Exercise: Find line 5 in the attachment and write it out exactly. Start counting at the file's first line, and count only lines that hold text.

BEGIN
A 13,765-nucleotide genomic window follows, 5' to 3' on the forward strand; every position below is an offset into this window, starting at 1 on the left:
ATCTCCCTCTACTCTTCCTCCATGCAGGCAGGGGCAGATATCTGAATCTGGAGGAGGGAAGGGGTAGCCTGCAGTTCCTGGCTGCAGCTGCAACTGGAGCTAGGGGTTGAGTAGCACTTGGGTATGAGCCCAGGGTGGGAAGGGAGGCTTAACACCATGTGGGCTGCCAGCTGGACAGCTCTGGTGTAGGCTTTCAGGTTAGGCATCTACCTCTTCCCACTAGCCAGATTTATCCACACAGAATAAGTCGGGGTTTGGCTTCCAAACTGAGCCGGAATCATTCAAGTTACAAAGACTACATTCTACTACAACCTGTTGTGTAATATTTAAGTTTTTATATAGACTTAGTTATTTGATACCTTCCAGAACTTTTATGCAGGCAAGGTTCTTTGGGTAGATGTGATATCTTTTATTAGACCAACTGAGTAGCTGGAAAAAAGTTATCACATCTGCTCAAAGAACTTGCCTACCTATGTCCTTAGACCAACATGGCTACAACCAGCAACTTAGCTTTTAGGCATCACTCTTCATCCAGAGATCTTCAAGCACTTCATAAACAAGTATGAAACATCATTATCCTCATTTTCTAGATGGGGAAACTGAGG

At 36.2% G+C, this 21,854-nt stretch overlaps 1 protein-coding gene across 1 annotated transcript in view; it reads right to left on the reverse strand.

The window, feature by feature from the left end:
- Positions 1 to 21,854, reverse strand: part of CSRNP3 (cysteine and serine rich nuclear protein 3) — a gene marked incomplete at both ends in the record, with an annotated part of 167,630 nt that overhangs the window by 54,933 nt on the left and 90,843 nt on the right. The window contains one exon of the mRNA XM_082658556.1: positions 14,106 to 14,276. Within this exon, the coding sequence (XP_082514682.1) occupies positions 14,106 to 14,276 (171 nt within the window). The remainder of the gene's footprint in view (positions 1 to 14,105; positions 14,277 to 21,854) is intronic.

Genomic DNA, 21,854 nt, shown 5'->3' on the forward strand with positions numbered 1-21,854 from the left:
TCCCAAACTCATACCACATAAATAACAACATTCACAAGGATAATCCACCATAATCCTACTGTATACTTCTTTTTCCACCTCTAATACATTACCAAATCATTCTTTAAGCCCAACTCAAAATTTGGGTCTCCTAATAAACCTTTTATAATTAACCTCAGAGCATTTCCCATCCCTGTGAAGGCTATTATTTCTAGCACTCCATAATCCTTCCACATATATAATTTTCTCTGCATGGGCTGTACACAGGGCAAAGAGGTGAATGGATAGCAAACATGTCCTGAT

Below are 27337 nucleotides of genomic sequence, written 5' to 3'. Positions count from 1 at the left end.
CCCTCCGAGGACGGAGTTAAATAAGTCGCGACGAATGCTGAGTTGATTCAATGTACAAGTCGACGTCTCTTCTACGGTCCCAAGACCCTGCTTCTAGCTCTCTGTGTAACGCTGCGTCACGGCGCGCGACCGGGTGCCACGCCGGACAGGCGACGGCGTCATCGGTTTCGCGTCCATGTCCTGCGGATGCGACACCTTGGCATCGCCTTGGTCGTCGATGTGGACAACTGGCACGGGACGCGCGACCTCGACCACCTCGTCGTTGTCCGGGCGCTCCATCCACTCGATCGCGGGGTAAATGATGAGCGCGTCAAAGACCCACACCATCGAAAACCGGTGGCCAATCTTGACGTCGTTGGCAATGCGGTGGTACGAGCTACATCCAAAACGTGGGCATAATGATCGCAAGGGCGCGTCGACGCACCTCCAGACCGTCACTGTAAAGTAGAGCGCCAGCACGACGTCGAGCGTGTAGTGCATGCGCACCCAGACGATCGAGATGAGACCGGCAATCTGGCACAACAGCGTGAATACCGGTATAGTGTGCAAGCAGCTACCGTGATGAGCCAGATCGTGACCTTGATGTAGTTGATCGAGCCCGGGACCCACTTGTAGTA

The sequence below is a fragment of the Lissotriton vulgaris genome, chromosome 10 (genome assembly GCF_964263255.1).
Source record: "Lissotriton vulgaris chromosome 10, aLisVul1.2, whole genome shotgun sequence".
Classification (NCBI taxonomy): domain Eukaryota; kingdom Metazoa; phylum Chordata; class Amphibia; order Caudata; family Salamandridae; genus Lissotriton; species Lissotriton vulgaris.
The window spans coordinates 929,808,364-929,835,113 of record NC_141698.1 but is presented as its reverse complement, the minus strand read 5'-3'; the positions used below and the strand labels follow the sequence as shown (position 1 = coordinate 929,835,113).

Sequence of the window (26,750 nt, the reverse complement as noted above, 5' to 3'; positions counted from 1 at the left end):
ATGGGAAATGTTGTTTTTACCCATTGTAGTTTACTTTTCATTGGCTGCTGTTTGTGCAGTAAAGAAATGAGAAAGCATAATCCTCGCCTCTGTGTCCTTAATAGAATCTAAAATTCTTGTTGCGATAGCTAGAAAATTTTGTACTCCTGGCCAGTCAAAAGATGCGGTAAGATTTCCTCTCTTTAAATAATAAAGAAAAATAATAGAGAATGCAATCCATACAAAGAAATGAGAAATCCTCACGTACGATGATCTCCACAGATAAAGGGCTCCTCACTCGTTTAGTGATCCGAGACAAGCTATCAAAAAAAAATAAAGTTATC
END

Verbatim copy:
- Positions 1 to 21,854, reverse strand: part of CSRNP3 (cysteine and serine rich nuclear protein 3) — a gene marked incomplete at both ends in the record, with an annotated part of 167,630 nt that overhangs the window by 54,933 nt on the left and 90,843 nt on the right. The window contains one exon of the mRNA XM_082658556.1: positions 14,106 to 14,276. Within this exon, the coding sequence (XP_082514682.1) occupies positions 14,106 to 14,276 (171 nt within the window). The remainder of the gene's footprint in view (positions 1 to 14,105; positions 14,277 to 21,854) is intronic.